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6 UCLA Alaska L. Rev. 375 (1976-1977)
Alaska's Regulation of King Crab on the Outer Continental Shelf

handle is hein.journals/uclaak6 and id is 379 raw text is: ALASKA'S REGULATION OF KING CRAB ON
Since the middle of this century, the king crab industry has
become a vital element in the economy of western Alaska.' Most
Alaskan king crab, however, are found beyond the state's2 three-
mile territorial sea in the high seas, i.e., in international waters.?
Consequently, Alaska has imposed its authority over the extra-
territorial waters of the outer continental shelf for the specific and
limited purpose of effectuating its king crab conservation program.
Since 1960 the Alaska Department of Fish and Game has directed
this program under a grant of power conferred upon it by the Alas-
ka Legislature through various statutes. In general, this legislation
authorizes the Department to adopt regulations aimed at conser-
ving the king crab found on the high seas off the coast of Alaska.4
The legislation imposes various penalties on all parties, regardless
of their residence,5 who take king crab in violation of the statutory
restrictions. The Department has developed specific standards,
such as the calendar days of the season and the total authorized
catch, which vary from year to year in response to a balanced
assessment of the value of immediate commercial exploitation ver-
sus the need to conserve an adequate number of king crab to
ensure the continued presence of this marketable resource.'
1. Hjelle v. Brooks, 377 F. Supp. 430, 444 (D. Alaska 1974) (J. Von der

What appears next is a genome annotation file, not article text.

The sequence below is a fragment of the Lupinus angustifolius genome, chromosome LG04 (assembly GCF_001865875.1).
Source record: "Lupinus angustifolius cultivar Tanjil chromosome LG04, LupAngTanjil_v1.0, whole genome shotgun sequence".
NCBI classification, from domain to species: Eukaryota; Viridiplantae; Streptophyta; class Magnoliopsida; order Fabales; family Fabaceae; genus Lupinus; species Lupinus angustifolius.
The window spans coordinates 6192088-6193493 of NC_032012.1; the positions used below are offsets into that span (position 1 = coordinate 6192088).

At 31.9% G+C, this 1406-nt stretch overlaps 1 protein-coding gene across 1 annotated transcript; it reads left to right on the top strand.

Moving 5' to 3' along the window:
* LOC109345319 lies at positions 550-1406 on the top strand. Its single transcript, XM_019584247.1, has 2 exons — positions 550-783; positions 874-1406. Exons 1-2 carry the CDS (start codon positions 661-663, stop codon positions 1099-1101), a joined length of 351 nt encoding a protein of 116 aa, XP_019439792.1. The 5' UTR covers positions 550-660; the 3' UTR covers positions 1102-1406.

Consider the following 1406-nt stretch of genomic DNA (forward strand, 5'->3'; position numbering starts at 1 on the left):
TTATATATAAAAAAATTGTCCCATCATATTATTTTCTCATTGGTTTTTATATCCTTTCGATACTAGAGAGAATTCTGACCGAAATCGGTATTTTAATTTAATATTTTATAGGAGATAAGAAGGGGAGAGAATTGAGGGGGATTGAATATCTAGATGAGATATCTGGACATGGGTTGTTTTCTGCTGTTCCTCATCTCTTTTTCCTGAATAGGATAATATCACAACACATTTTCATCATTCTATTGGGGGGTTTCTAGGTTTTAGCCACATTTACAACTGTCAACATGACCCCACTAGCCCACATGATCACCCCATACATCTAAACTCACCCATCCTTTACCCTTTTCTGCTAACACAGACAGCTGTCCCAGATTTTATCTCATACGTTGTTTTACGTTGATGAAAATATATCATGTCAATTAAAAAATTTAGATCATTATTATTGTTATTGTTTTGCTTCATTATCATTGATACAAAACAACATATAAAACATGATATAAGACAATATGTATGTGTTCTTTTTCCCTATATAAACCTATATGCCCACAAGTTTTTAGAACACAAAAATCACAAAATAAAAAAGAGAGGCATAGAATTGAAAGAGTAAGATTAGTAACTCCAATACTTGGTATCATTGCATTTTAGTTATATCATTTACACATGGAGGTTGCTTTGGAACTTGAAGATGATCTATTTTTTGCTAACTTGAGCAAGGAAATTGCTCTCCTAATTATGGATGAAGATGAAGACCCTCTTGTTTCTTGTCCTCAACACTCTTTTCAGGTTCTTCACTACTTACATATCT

Heydt, dissenting opinion); Alaska King Crab Marketing and Quality Control
Act, § 1, ch. 114, S.L.A. 1965, codified in AS 18.90.010. See note 159 &
accompanying text infra.
2. As used in this Comment, unless plainly to the contrary, state denotes a
state of the United States.
3. State and national territorial waters extend three miles offshore: ALASKA
ADMIN. CODE § 39.975(13) (1975) [hereinafter cited as AAC] (Alaskan territor-
ial waters; see note 19 & accompanying text infra); Submerged Lands Act, 43 U.S.
C. §§ 1301(b), 1312 (1975) (state territorial waters); United States v. California,
332 U.S. 19, 33n.16 (1947) (national territorial waters). This zone of territorial
waters is variously known as the territorial sea, the marginal sea, or the three-
mile zone. Beyond the territorial waters are the high seas, by definition extra-
territorial: The term 'high seas' means all waters beyond the territorial sea of
the United States and beyond any foreign nation's territorial sea, to the extent
that such sea is recognized by the United States. Fishery Conservation and
Management Act of 1976, 16 U.S.C.A. § 1802 (13) (Supp. 1976). The part of
the continental shelf beyond the three-mile limit is known as the outer con-
tinental shelf. Outer Continental Shelf Lands Act, 43 U.S.C. § 1331(a) (1975).
4. 5AAC § 34.
5. The legislation lacks express reference to any residency standard, but does
make subject to it any person. See, e.g., 5 AAC §§ 34.090, 34.095.
6. See generally 5 AAC § 34, arts. 5-13.

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